The legacy of the New Journalism, therefore, is not insubstantial. The major New Journalists of the 1960s have continued publishing in the genre, making what began as a youth movement now the domain of venerated literary lions. David Eason (1990) has offered a helpful distinction between “realist” New Journalists such as Talese, Wolfe, and Capote, who believe “reality” can be discovered and revealed, and “Modernist” New Journalists like Mailer, Didion, and Thompson, who describe “what it feels like to live in a world where there is no consensus about a frame of reference to explain ‘what it all means’.” A second generation of such writers is also established, headed by “Modernists” Annie Dillard (Holy the Firm, 1977; Teaching a Stone to Talk, 1982.) and William Least Heat-Moon (The Blue Highways, 1982.; PrairyErth, 1991), and “realists” Tracy Kidder (The Soul of a New Machine, 1981; House, 1985; Among School Children, 1989; Old Friends, 1993) and Melissa Fay Greene (Praying for Sheetrock, 1991; The Temple Bombing, 1996). Their works today, however, are more likely to be categorized as literary or artful nonfiction than as New Journalism.
Wolfe’s efforts to define an identifiable school of writing have only partially succeeded. He has acknowledged that few of the writers he lauded in his manifesto wanted to be part of his “raggedy band”: Hunter Thompson insisted he was not a New Journalist but a “gonzo journalist,” a tongue-in-cheek term for his own patented mix of paranoia, black humor, and hyperbole; Talese said he was simply writing “stories with real names”; Capote called his In Cold Blood a “nonfiction novel”; and Mailer used the term “true life novel” for his 1979 Pulitzer Prize-winning The Executioner’s Song. By calling his hybrid form “New,” however, Wolfe spurred scholars to document what is now seen as a long tradition of literary journalism extending from Defoe through to the present.
This research now locates the New Journalism of the 1960s as one of the peaks of this long tradition. As a style of 1960s cultural politics, it forced journalists, essayists, and fiction writers to reexamine established views of subject matter, form, and authorial role.
In collapsing the boundaries between journalism, fiction, and the essay it enlarged each of these forms and raised important questions regarding the ways in which experience is organized and recorded.


The New Journalism, edited by Tom Wolfe and E.W.Johnson, New York: Harper and Row, 1973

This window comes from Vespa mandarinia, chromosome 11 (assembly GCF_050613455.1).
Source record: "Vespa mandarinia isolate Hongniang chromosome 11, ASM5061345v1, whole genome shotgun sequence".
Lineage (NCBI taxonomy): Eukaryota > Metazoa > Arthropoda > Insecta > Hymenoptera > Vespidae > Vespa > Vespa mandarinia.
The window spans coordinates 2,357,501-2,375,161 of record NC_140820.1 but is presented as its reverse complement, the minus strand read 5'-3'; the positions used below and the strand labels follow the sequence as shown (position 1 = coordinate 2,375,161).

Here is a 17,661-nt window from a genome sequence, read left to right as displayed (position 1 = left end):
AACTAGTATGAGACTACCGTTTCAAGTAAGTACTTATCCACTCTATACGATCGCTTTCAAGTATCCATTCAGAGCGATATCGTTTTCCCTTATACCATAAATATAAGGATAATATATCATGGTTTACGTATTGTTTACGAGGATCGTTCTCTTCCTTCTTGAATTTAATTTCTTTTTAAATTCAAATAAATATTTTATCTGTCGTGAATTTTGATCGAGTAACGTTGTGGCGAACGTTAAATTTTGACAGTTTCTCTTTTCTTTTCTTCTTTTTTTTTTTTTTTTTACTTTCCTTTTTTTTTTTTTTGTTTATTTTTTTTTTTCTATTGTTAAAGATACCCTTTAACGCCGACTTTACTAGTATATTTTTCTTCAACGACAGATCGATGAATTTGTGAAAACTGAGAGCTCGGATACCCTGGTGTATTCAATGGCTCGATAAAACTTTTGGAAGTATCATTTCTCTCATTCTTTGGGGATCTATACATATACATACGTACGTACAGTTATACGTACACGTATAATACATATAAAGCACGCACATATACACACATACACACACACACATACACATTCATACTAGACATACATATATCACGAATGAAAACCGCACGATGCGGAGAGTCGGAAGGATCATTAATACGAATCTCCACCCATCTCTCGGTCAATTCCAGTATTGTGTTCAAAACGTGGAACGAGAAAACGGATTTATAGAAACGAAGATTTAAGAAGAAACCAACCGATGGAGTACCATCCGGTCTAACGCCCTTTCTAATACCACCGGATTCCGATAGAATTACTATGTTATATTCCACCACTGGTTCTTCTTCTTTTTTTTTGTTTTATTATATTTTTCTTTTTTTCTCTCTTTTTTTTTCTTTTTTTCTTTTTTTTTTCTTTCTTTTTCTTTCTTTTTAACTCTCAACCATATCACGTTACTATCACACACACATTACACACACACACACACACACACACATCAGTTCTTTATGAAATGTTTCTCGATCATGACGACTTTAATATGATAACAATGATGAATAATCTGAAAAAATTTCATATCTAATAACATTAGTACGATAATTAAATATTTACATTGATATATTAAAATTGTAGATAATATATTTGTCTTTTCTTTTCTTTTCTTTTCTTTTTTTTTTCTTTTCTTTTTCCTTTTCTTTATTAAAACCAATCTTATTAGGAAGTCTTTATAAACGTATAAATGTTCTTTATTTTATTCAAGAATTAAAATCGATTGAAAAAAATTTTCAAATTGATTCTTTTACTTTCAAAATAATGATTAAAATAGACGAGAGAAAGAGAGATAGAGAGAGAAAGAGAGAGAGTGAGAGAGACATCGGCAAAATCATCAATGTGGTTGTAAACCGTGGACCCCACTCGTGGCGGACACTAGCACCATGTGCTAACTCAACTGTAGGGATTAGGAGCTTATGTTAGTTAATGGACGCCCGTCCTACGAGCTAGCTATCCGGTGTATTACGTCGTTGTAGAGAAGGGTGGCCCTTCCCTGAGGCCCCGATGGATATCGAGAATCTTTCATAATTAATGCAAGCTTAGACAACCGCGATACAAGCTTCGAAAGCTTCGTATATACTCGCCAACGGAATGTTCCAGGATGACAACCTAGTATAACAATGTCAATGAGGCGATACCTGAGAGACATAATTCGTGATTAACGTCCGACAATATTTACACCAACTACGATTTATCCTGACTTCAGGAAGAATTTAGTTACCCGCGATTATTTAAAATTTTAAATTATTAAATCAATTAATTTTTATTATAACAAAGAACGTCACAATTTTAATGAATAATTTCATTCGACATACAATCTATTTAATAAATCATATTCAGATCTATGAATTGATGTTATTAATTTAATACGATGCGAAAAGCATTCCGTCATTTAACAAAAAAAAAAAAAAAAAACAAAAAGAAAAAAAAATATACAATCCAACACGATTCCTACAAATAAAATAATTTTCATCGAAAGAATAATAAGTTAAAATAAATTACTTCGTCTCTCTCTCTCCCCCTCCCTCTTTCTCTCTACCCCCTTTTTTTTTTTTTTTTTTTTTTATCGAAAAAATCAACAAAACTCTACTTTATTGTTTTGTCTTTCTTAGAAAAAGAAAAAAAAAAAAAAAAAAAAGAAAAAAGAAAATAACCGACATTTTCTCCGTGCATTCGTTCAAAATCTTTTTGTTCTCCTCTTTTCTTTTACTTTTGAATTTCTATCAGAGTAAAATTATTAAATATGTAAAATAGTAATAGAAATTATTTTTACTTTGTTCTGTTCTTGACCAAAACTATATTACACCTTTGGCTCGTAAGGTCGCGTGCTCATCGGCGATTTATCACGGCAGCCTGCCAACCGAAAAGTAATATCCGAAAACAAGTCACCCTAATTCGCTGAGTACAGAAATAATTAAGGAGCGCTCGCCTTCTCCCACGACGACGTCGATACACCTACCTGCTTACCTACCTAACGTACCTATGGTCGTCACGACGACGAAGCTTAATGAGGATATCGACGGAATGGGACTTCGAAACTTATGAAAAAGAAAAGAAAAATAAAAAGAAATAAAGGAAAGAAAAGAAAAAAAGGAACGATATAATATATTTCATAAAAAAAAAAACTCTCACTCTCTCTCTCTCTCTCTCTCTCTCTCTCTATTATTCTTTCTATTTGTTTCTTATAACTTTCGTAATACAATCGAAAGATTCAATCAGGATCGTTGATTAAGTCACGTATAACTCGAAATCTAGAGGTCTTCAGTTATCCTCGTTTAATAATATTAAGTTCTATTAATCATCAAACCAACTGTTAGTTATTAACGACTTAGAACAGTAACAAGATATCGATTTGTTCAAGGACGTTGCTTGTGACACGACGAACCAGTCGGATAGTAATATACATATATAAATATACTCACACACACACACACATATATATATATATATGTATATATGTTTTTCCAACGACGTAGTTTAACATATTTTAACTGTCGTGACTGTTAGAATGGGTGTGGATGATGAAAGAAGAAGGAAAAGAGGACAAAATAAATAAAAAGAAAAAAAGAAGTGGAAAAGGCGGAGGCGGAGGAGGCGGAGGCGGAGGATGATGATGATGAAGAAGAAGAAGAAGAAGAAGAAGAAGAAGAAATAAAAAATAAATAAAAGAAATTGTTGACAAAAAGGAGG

New Journalism, edited by Marshall Fishwick, Bowling Green, Ohio: Bowling Green University Popular Press, 1975
The New Journalism: A Historical Anthology, edited by Nicolaus Mills, New York: McGraw Hill, 1974

Further Reading
Anderson, Chris, Style as Argument: Contemporary American Nonfiction, Carbondale: Southern Illinois University Press, 1987
Connery, Thomas B., “Discovering a Literary Form,” in A Sourcebook of American Literary Journalism: Representative Writers in an Emerging Genre, edited by Connery, Westport, Connecticut: Greenwood Press, 1992,
Eason, David, “The New Journalism and the Image-World,” in Literary Journalism in the Twentieth Century, edited by Norman Sims, New York and Oxford: Oxford University Press, 1990
Hellmann, John, Fables of Fact: The New Journalism as New Fiction, Urbana: University of Illinois Press, 1981
Hersey, John, “The Legend on the License,” Yale Review 70 (Fall 1980): 1–15
Hollowell, John, Fact & Fiction: The New Journalism and the Nonfiction Novel, Chapel Hill: University of North Carolina Press, 1977
Johnson, Michael L., The New Journalism: The Underground Press, the Artists of Nonfiction, and Changes in the Established Mode, Lawrence: University Press of Kansas, 1971
Lounsberry, Barbara, The Art of Fact: Contemporary Artists of Nonfiction, Westport, Connecticut: Greenwood Press, 1990
Macdonald, Dwight, “Parajournalism, or Tom Wolfe and His Magic Writing Machine,” New York Review of Books, 26 August 1965: 3–5
Murphy, James E., The New Journalism: A Critical Perspective, Lexington, Kentucky: Association for Education in Journalism, 1974
Pauly, John J., “The Politics of the New Journalism,” in Literary Journalism in the Twentieth Century, edited by Norman Sims, New York and Oxford: Oxford Univrsity Press, 1990
Sims, Norman, editor, The Literary Journalists, New York: Ballantine, 1984
Talese, Gay, “Origins of a Nonfiction Writer,” in The Literature of Reality, edited by Talese and Barbara Lounsberry, New York: HarperCollins, 1996
Weber, Ronald, The Reporter as Artist: A Look at the New Journalism Controversy, New York: Hastings House, 1974
Weber, Ronald, The Literature of Fact: Literary Nonfiction in American Writing, Athens: Ohio University Press, 1980
Wolfe, Tom, The New Journalism, New York: Harper and Row, 1973 (includes an anthology, edited by Wolfe and E.W. Johnson)
Zavarzadeh, Mas’ud, The Mythopoeic Reality: The Postwar American Nonfiction Novel, Urbana: University of Illinois Press, 1976